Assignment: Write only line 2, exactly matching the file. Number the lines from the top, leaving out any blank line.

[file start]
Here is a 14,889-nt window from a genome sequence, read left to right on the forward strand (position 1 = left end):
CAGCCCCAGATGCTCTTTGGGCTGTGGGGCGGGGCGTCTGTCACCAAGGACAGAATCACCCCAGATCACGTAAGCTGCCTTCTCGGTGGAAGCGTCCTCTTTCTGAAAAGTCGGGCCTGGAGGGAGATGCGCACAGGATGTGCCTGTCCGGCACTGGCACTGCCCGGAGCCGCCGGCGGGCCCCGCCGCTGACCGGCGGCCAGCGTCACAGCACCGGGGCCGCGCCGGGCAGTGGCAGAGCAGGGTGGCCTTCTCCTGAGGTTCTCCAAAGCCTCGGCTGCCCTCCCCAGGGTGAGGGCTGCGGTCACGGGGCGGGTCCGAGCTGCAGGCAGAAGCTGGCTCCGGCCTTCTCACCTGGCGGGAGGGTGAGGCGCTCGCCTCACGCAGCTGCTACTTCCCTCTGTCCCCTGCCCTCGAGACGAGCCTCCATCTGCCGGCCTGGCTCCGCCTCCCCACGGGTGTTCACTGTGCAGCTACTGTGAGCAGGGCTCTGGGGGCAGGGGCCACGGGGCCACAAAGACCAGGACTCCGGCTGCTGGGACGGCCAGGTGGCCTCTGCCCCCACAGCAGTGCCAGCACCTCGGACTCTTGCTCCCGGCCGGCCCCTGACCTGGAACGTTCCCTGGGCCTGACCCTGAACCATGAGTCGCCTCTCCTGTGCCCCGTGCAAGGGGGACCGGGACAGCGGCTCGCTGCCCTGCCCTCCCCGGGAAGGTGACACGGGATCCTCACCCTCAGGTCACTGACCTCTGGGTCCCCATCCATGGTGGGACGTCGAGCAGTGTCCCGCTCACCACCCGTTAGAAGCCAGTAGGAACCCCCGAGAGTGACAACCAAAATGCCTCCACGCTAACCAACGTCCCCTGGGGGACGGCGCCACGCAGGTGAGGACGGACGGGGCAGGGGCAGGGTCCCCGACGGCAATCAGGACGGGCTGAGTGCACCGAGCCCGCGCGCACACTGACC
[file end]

CAGCCCCAGATGCTCTTTGGGCTGTGGGGCGGGGCGTCTGTCACCAAGGACAGAATCACCCCAGATCACGTAAGCTGCCTTCTCGGTGGAAGCGTCCTCTTTCTGAAAAGTCGGGCCTGGAGGGAGATGCGCACAGGATGTGCCTGTCCGGCACTGGCACTGCCCGGAGCCGCCGGCGGGCCCCGCCGCTGACCGGCGGCCAGCGTCACAGCACCGGGGCCGCGCCGGGCAGTGGCAGAGCAGGGTGGCCTTCTCCTGAGGTTCTCCAAAGCCTCGGCTGCCCTCCCCAGGGTGAGGGCTGCGGTCACGGGGCGGGTCCGAGCTGCAGGCAGAAGCTGGCTCCGGCCTTCTCACCTGGCGGGAGGGTGAGGCGCTCGCCTCACGCAGCTGCTACTTCCCTCTGTCCCCTGCCCTCGAGACGAGCCTCCATCTGCCGGCCTGGCTCCGCCTCCCCACGGGTGTTCACTGTGCAGCTACTGTGAGCAGGGCTCTGGGGGCAGGGGCCACGGGGCCACAAAGACCAGGACTCCGGCTGCTGGGACGGCCAGGTGGCCTCTGCCCCCACAGCAGTGCCAGCACCTCGGACTCTTGCTCCCGGCCGGCCCCTGACCTGGAACGTTCCCTGGGCCTGACCCTGAACCATGAGTCGCCTCTCCTGTGCCCCGTGCAAGGGGGACCGGGACAGCGGCTCGCTGCCCTGCCCTCCCCGGGAAGGTGACACGGGATCCTCACCCTCAGGTCACTGACCTCTGGGTCCCCATCCATGGTGGGACGTCGAGCAGTGTCCCGCTCACCACCCGTTAGAAGCCAGTAGGAACCCCCGAGAGTGACAACCAAAATGCCTCCACGCTAACCAACGTCCCCTGGGGGACGGCGCCACGCAGGTGAGGACGGACGGGGCAGGGGCAGGGTCCCCGACGGCAATCAGGACGGGCTGAGTGCACCGAGCCCGCGCGCACACTGACC